19th century Tunbridgeware tripod table, the octagonal top with coromandel thumb moulded edge to a wide border of tessellated floral mosaic design around the four overlaid Van Dyke parquetry eight pointed stars. The parquetry inlay within the fine stringing of various exotic woods including box, rosewood, ebony, coromandel and satinwood. The tripod base with turned ebony legs united by a central ball of coromandel. Bears maker’s label: T.Barton late NYE, Mount Ephraim, Tunbridge Wells. An exceptionally fine table in original condition made by a top maker.
English, circa 1870 – 1900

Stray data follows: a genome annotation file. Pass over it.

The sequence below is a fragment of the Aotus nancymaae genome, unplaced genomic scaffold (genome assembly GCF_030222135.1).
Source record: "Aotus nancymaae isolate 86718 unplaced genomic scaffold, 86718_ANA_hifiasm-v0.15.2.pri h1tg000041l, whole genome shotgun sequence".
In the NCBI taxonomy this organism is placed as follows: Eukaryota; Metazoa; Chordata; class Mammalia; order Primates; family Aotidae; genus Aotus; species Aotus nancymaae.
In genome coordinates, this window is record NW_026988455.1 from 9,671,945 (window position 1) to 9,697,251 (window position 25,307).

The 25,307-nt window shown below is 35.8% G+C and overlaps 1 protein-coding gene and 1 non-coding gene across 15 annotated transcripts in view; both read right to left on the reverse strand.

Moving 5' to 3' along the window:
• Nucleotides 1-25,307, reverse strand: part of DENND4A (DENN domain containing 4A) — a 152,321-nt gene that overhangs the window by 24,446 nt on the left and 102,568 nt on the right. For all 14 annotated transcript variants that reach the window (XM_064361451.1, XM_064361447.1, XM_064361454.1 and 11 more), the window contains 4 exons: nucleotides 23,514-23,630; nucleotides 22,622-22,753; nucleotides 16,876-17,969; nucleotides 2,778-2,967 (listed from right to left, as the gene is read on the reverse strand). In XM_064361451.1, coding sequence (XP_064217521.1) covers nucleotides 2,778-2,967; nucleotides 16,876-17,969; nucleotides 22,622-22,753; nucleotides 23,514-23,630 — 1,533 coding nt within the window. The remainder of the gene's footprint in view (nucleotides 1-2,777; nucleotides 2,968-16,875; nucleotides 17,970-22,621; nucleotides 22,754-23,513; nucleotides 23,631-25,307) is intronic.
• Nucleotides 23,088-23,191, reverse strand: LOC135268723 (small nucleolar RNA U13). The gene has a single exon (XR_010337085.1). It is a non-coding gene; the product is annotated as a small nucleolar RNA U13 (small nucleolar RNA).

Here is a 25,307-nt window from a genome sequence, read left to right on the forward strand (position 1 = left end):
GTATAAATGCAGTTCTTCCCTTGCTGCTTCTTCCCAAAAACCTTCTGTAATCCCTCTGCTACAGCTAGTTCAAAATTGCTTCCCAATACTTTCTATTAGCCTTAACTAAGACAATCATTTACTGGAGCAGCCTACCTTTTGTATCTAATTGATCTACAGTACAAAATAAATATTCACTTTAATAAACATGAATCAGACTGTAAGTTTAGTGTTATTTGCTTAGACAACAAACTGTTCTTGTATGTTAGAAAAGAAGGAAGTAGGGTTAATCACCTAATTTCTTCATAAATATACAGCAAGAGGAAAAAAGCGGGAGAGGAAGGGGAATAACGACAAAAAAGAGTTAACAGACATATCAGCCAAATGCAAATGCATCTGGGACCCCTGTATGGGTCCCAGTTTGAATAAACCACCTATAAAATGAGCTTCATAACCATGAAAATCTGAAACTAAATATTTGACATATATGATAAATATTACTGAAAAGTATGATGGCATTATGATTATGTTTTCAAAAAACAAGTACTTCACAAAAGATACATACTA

Thomas Barton is now considered to be perhaps the finest maker of Tunbridge ware in the 19th century. Originally apprenticed to the Wise family manufactory of Tunbridge ware. Barton begin working for the all-respected partnership of James Nye and son, Edmund in 1838. Demonstrating his extraordinary design skills and tessellated mosaic work, he was soon to become the top designer with the Nyes and was thereafter made a partner in the business. It was Barton who was responsible for producing the fine pieces exhibited by Nye in the Great Exhibition of 1851. Shortly before Nye’s death in 1863, Barton took over the workshop purchasing everything from Nye for £400. His work is instantly recognisable from the woods that the favoured, such as coromandel and ebony as a background and with his use of oak stained green by the fungus Chlorosplenium aeruginascens. In 1864 Barton was awarded first prize in the First Class for skilled manufacture at the Tunbridge Wells Industrial Exhibition. He continued making beautiful pieces of Tunbridge ware until 1903.